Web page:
A study by researchers in Columbia Mailman School’s department of epidemiology and researchers from Columbia’s department of neurology found that a Mediterranean diet rich in fruits, vegetables, whole grains, fish, and healthy fats and low in dairy or meats may lead to a more youthful brain in old age. Participants who followed this Mediterranean-type diet more closely on average had larger total brain volume, and larger gray and white matter volumes. Overall, the difference in brain volume between the people who followed more and those who followed less of a Mediterranean diet was similar to the effect of five years of aging. Findings are published in the journal Neurology.
Researchers followed 674 people in the Washington Heights/Hamilton Heights Inwood areas of New York area who showed no signs of dementia. The participants, who were on average 80 years old and ethnically diverse, were questioned about their diets. Magnetic resonance imaging (MRI) scans were performed to measure brain volume, on average 0.6 years (up to 13 years) after the dietary assessments.
The study showed that those who ate the most foods in a Mediterranean-type diet had a total brain volume 13 ml larger than those who did not follow the diet. Because lower brain volume is one of the characteristics of Alzheimer’s disease, this latest research may help explain why a healthy diet seems to protect against cognitive decline or development of Alzheimer’s disease, according to the researchers.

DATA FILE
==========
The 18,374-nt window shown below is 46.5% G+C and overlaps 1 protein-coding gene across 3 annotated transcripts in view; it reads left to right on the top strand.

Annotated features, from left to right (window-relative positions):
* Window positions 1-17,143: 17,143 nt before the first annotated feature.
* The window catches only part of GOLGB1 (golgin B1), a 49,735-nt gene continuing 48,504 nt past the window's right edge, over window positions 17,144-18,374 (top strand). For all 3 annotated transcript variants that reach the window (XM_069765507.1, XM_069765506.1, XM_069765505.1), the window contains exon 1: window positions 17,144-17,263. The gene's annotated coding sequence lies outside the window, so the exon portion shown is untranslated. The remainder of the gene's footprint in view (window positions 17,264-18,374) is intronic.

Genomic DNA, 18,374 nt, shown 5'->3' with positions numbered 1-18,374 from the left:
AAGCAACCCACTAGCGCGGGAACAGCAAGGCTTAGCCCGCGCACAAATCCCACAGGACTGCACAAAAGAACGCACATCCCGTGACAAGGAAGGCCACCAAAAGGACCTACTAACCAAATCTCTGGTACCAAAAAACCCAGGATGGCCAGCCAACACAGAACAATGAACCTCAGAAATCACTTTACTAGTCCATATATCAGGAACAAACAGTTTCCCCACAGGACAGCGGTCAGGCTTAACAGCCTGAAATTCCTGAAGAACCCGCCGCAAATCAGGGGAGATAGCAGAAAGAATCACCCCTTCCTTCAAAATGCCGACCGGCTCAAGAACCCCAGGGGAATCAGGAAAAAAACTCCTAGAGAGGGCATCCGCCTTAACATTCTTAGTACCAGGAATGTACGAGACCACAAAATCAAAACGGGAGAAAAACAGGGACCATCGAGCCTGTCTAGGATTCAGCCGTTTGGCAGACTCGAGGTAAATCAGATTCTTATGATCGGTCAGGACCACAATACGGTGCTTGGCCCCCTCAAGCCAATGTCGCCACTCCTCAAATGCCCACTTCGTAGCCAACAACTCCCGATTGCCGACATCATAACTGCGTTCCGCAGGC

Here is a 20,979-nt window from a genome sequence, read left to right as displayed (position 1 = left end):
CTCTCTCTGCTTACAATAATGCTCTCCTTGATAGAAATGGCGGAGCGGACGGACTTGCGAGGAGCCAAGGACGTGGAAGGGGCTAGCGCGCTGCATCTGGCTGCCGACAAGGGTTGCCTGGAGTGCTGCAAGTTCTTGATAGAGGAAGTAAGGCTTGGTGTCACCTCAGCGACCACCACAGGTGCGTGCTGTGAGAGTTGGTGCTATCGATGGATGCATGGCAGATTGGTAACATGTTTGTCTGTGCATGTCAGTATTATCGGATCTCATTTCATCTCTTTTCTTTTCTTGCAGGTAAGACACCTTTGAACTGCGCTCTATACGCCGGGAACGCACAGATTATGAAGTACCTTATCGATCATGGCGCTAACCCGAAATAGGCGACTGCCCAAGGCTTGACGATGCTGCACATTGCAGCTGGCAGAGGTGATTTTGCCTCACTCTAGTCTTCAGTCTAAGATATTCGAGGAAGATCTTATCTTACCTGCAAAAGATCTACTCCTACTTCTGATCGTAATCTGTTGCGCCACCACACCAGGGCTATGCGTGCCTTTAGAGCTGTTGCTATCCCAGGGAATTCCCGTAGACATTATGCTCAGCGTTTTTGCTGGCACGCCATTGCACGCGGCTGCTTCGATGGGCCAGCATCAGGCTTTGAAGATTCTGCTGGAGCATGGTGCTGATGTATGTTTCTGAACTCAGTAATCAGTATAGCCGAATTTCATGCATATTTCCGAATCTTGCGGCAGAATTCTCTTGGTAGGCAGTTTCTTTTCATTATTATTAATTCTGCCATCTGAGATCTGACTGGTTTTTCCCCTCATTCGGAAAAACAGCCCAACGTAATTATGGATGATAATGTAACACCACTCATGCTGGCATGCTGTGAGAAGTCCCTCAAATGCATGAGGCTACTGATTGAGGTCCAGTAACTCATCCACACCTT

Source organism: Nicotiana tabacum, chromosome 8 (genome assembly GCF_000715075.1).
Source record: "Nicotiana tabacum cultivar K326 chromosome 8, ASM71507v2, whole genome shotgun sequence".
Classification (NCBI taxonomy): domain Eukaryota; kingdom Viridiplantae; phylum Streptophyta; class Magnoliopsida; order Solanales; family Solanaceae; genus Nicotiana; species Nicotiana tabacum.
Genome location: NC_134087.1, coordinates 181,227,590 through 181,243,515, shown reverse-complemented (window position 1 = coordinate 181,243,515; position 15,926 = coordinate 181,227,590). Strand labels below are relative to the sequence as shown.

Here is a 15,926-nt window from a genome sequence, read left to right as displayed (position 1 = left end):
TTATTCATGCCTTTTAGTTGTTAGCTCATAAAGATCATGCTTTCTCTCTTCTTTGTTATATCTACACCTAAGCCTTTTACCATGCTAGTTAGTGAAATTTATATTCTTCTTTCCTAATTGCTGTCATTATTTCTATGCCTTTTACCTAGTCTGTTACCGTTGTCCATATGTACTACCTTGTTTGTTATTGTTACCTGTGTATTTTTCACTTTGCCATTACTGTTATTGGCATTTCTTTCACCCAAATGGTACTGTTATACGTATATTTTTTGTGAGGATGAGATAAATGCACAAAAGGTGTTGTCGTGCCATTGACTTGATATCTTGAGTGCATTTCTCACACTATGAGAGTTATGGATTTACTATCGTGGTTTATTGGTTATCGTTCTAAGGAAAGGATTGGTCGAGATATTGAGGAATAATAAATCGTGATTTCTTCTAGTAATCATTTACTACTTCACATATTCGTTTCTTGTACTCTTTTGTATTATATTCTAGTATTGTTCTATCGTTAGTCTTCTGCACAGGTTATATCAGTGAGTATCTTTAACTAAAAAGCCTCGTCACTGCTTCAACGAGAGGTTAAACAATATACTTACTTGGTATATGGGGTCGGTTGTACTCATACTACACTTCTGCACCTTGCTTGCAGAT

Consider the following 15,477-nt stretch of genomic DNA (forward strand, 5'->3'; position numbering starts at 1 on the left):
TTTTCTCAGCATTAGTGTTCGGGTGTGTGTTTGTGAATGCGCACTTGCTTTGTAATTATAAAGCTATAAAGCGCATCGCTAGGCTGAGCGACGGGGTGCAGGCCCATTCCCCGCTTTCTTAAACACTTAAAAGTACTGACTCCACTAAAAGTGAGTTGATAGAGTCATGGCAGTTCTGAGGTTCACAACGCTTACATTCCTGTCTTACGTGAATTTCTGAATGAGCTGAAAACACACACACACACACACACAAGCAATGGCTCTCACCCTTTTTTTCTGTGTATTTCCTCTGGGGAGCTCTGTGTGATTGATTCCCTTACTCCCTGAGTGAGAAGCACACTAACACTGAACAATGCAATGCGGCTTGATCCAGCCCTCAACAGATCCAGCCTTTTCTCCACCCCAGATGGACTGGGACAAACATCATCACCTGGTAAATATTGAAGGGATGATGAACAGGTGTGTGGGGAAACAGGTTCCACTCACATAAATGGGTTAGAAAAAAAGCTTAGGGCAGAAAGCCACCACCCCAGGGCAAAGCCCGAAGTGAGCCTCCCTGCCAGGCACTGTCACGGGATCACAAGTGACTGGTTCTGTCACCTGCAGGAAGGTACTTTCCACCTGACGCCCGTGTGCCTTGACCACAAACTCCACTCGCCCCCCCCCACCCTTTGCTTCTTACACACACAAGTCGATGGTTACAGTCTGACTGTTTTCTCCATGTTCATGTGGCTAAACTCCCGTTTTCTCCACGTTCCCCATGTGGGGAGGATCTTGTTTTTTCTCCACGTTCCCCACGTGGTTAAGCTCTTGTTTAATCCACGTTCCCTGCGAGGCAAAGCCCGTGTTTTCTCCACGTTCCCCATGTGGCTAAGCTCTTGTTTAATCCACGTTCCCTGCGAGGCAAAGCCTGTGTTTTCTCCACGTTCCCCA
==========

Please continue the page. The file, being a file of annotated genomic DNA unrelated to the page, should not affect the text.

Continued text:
Two key food components of Mediterranean diet seemed to be particularly important. Those who ate less meat or more fish also showed larger total brain volume and gray matter on brain scans. “Among cognitively healthy older adults, we were able to detect an association between higher adherence to a Mediterranean-type diet and better brain measures,” the researchers noted.
The study was supported by the National Institutes of Health, grants AG042483, AG037212, AG034189, and P60 MD000206.